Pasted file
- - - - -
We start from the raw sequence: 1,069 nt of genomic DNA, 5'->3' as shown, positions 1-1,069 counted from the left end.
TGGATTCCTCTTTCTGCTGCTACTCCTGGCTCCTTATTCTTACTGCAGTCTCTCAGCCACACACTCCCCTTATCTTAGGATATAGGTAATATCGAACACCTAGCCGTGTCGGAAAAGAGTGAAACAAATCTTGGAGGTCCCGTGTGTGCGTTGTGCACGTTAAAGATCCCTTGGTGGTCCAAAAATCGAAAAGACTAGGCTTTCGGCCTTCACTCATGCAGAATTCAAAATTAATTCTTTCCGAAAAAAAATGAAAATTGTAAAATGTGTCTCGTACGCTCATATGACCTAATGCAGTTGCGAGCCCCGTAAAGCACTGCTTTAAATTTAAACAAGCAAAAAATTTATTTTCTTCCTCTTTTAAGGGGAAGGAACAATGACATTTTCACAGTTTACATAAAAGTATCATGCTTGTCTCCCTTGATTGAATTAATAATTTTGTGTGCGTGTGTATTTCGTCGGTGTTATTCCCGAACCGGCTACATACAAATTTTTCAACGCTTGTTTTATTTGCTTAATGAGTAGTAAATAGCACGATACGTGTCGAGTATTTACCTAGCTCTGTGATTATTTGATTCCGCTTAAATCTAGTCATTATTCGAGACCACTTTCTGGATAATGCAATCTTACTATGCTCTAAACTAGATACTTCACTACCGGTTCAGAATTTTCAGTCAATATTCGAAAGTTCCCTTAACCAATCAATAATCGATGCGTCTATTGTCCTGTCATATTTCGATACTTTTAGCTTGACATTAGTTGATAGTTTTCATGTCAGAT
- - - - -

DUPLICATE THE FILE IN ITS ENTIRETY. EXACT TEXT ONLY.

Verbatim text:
We start from the raw sequence: 1,069 nt of genomic DNA, 5'->3' as shown, positions 1-1,069 counted from the left end.
TGGATTCCTCTTTCTGCTGCTACTCCTGGCTCCTTATTCTTACTGCAGTCTCTCAGCCACACACTCCCCTTATCTTAGGATATAGGTAATATCGAACACCTAGCCGTGTCGGAAAAGAGTGAAACAAATCTTGGAGGTCCCGTGTGTGCGTTGTGCACGTTAAAGATCCCTTGGTGGTCCAAAAATCGAAAAGACTAGGCTTTCGGCCTTCACTCATGCAGAATTCAAAATTAATTCTTTCCGAAAAAAAATGAAAATTGTAAAATGTGTCTCGTACGCTCATATGACCTAATGCAGTTGCGAGCCCCGTAAAGCACTGCTTTAAATTTAAACAAGCAAAAAATTTATTTTCTTCCTCTTTTAAGGGGAAGGAACAATGACATTTTCACAGTTTACATAAAAGTATCATGCTTGTCTCCCTTGATTGAATTAATAATTTTGTGTGCGTGTGTATTTCGTCGGTGTTATTCCCGAACCGGCTACATACAAATTTTTCAACGCTTGTTTTATTTGCTTAATGAGTAGTAAATAGCACGATACGTGTCGAGTATTTACCTAGCTCTGTGATTATTTGATTCCGCTTAAATCTAGTCATTATTCGAGACCACTTTCTGGATAATGCAATCTTACTATGCTCTAAACTAGATACTTCACTACCGGTTCAGAATTTTCAGTCAATATTCGAAAGTTCCCTTAACCAATCAATAATCGATGCGTCTATTGTCCTGTCATATTTCGATACTTTTAGCTTGACATTAGTTGATAGTTTTCATGTCAGAT